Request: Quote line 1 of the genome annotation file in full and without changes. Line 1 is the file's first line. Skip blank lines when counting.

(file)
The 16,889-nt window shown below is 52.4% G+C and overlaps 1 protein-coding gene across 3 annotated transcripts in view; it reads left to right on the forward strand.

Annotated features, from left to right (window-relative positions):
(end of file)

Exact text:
The 16,889-nt window shown below is 52.4% G+C and overlaps 1 protein-coding gene across 3 annotated transcripts in view; it reads left to right on the forward strand.